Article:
Once they have opted to purchase reinsurance, the first consideration for a captive will be the credit quality and longevity of its reinsurer. “You want to be sure that when you buy reinsurance it will be there when it comes to paying claims,” said Koritzinsky, with such security all the more pressing on long tail lines. Bauman concurred, arguing that captives are looking for financial security above all else, with a lasting relationship helping to create security around the coverage of risk. Meyer added that captives need to be similarly cognisant of not only reinsurers’ ability to pay claims, but also their willingness to do so. Relationships based upon trust and predictability will prove the hallmarks of success.
As for the reinsurers, their main focus when considering captive partners will inevitably be data. “Data is going to be king with any type of captive programme,” said Bauman. And with captives being “depositories of information, reinsurers can at the same time benefit from that information to better evaluate and assess data over time”, he said. This evaluation extends to the parent, with reinsurers considering captives as long-term partners that necessarily need the backing of their parent companies.This will create inevitable challenges for new captives or programmes, which will be “squeezed at the beginning, based on data”.
“When parents are looking to insurance programmes they are challenged to get the best data possible. As such there is always apprehension over the first few years,” said Bauman. Nevertheless, if they can provide the data and the proposition, there is the potential for a lasting reinsurance relationship.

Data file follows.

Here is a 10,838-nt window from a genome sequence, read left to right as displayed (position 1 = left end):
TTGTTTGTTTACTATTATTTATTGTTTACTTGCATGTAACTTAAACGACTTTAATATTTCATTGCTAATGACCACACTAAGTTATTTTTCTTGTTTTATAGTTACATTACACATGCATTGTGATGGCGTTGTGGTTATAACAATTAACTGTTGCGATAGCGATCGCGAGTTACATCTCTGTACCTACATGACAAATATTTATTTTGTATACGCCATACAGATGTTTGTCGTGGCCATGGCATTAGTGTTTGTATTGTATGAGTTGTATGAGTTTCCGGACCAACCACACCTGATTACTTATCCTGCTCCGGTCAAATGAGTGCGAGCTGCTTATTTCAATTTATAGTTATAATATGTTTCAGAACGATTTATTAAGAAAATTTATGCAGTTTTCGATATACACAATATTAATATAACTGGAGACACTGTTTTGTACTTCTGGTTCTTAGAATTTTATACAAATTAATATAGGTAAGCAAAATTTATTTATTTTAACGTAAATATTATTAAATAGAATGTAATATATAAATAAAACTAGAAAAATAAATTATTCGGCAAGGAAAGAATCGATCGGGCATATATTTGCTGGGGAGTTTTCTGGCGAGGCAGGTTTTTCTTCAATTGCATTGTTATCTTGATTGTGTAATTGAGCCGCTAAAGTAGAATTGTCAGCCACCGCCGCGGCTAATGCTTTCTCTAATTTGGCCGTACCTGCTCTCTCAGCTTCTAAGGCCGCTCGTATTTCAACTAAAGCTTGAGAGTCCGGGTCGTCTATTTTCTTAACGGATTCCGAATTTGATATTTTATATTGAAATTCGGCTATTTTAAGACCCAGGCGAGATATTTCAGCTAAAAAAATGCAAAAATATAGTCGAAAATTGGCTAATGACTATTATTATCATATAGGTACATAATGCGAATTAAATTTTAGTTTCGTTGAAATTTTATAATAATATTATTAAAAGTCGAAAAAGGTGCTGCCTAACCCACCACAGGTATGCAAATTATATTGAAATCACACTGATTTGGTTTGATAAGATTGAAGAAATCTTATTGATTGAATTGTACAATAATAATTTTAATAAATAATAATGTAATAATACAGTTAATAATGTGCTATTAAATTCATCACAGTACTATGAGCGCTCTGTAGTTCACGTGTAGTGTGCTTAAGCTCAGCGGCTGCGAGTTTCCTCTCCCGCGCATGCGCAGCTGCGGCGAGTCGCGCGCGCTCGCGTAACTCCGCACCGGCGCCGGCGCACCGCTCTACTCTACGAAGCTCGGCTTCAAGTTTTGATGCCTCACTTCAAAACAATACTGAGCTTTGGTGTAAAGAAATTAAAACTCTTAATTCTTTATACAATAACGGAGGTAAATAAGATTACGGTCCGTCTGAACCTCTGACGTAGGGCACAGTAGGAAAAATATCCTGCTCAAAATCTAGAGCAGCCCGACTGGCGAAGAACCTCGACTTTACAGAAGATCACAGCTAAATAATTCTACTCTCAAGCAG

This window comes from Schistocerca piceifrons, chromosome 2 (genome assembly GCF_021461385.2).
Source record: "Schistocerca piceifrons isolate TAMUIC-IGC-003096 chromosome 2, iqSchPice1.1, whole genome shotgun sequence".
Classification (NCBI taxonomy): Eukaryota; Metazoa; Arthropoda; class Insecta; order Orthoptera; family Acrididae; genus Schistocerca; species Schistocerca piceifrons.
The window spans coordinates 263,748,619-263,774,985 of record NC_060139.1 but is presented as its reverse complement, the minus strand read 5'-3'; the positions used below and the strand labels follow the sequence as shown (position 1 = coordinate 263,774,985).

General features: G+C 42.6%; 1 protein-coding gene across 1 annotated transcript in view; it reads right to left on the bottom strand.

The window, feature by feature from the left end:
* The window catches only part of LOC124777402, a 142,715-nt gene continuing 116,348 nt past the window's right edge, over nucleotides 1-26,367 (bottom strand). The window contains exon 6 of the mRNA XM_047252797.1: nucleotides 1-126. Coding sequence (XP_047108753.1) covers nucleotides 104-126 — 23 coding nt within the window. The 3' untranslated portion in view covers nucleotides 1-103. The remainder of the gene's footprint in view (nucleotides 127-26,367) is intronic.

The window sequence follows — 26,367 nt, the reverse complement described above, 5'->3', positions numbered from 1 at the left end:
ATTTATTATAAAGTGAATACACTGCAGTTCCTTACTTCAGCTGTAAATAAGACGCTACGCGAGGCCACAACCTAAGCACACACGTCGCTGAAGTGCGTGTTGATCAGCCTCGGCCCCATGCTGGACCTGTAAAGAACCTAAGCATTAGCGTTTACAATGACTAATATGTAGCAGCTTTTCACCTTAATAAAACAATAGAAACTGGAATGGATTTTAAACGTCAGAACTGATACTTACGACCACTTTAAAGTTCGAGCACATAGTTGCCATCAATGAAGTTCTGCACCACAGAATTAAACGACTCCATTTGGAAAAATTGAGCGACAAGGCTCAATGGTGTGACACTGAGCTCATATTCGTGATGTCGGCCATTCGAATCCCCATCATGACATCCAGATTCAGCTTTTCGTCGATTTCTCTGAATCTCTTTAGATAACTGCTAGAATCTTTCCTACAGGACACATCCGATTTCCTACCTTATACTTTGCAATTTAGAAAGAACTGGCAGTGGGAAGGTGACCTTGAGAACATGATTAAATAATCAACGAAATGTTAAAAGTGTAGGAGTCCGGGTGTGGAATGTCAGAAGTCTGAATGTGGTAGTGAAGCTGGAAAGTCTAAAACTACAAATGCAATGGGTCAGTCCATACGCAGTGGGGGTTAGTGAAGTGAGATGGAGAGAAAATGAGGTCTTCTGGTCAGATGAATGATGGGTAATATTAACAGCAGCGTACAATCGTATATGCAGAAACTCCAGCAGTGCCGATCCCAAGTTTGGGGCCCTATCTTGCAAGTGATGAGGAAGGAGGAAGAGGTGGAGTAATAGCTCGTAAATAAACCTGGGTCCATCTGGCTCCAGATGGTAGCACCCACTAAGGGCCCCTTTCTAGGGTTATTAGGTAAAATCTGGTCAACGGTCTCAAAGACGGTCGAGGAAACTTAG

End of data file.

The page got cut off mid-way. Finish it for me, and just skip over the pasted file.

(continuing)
Koritzinsky added that reinsurers are looking for “a sense of the management, leadership and governance at the captive. That will be portrayed in the submission the captive makes”. Captives can help their hand by providing complete and accurate submissions, he said—back to the issue of data quality—and ensuring that the captive has the infrastructure in place to track operations such as claims and reinsurance recoveries. Koritzinsky concluded that captives can strengthen their hand through an active understanding of the reinsurance proposition, enabling them to enter transactions as partners, not simply as buyers.
While of obvious value at a captive’s inception, reinsurance also has the potential to help captives develop in size and by line. Far from shedding reinsurance ties as they mature, many captives retain and develop such relationships. As Meyer outlined, “As the captive grows, it offers either new limits or different coverages and so as the entity grows the need for reinsurance doesn’t diminish, it just adjusts and moves with the company.” Bauman added that while more mature captives might reduce their reinsurance spend on lines they have become comfortable with, when they take on new or emerging lines they will once again seek out reinsurance to protect themselves. Reinsurers also help them to understand new exposures and get a better handle on such risks, he said, particularly if those commercial players have a track record of dealing with those risks.
As they develop their lines of business many captives are exploring the potential of multiline reinsurance coverage that sits on the back end, bundling lines together, Bauman added. “This enables the captive to protect itself on a multiline basis, while it grows into new areas.” Again, attractive options in the commercial reinsurance market can help bolster the position of captives, particularly in the face of parents looking to maximise the value of such entities. It seems that the retention of ties with reinsurers can pay dividends down the line, with the captive-reinsurer partnership helping to strengthen the hand of those captives active in the space further.